- I will sometimes look at world events and wonder why God isn’t doing something about it all. In my weaker times, I wonder if He exists at all. In those times, it helps if I remember that the world has always been in upheaval. Things have always been difficult, in every generation, and every society has thought it would see the End of Days. Honestly, I do not think that the world is any more screwed up than it’s ever been. There was hostility, hatred, racism, famine, flood, and all kinds of evil dating back to the first day out of the Garden of Eden. I don’t think the disease is any different. I just think we’re broadcasting the symptoms across 4G connections now, in real time. I know that sounds a little bit defeatist…but somehow I find it comforting to think that the world is the same as it’s always been. I guess it just makes me think that if the world’s the same as it’s always been, and that God’s in the same place doing the same thing He’s always done.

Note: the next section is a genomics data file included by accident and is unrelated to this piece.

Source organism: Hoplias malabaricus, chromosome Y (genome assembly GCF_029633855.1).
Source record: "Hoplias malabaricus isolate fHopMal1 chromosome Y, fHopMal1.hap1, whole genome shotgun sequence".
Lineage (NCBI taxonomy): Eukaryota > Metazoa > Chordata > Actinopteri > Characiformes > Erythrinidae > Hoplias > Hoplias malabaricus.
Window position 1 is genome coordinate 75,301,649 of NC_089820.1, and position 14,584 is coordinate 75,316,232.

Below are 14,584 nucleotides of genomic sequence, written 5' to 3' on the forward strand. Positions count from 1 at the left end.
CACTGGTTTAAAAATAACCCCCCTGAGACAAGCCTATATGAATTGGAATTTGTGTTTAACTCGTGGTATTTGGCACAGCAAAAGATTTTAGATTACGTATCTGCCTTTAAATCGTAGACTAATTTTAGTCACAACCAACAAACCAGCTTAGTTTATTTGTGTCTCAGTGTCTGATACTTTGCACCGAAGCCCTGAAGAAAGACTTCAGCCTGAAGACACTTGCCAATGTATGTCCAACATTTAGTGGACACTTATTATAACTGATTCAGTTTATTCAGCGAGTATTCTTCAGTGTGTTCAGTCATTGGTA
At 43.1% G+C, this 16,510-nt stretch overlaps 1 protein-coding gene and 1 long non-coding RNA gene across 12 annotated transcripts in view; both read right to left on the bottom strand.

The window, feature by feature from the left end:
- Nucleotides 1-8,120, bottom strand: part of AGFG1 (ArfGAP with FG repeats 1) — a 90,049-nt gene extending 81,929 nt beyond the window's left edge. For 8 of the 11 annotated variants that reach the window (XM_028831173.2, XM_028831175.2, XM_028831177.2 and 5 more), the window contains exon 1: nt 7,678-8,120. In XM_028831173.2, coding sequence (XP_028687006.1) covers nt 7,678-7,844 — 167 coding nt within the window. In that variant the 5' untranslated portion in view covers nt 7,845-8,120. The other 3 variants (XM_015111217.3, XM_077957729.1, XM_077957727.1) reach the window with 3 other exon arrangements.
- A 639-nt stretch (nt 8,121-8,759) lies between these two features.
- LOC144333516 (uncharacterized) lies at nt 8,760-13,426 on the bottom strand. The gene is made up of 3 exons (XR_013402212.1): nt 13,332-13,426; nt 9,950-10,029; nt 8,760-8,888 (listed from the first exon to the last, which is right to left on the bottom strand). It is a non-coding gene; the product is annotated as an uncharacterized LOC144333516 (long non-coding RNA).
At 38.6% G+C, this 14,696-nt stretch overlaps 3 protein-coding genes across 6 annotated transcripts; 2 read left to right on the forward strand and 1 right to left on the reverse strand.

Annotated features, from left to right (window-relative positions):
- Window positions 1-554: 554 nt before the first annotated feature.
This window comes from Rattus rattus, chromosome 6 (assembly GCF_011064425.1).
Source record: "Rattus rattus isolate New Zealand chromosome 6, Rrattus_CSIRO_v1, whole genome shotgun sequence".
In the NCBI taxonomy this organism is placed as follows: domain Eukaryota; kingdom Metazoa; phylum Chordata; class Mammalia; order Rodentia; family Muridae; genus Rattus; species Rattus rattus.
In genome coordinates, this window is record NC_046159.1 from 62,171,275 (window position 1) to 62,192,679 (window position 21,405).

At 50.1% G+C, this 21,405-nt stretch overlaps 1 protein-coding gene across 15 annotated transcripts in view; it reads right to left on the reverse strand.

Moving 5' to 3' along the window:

- If you sit and read through the parts of the Bible that tell us what life is going to be like, we’re not really guaranteed a good time. In fact, when Jesus spoke to Paul, He said to him, “Come, I will show you how you must suffer for me.” At every step, God warns us in the Bible that life is not going to be easy. He doesn’t promise us a free ride…He just promises us a reward at the end of it. That’s why He tells us to enjoy the good times when they come in so many places in the Bible. I believe there’s somewhere in there that the Bible calls the joys we have on Earth a “glimpse of Heaven” or something to that effect. I tried looking for it, but my brain is failing me at this hour and I’m not finding the words I’m looking for…but it’s in there…somewhere. (Update – Didn’t bother searching for it before writing this post…but I still maintain it’s at least implied!) 🙂 Again, I know this probably sounds a little bit contrary to the assertion that “God exists and He is GOOD!” but stay with me.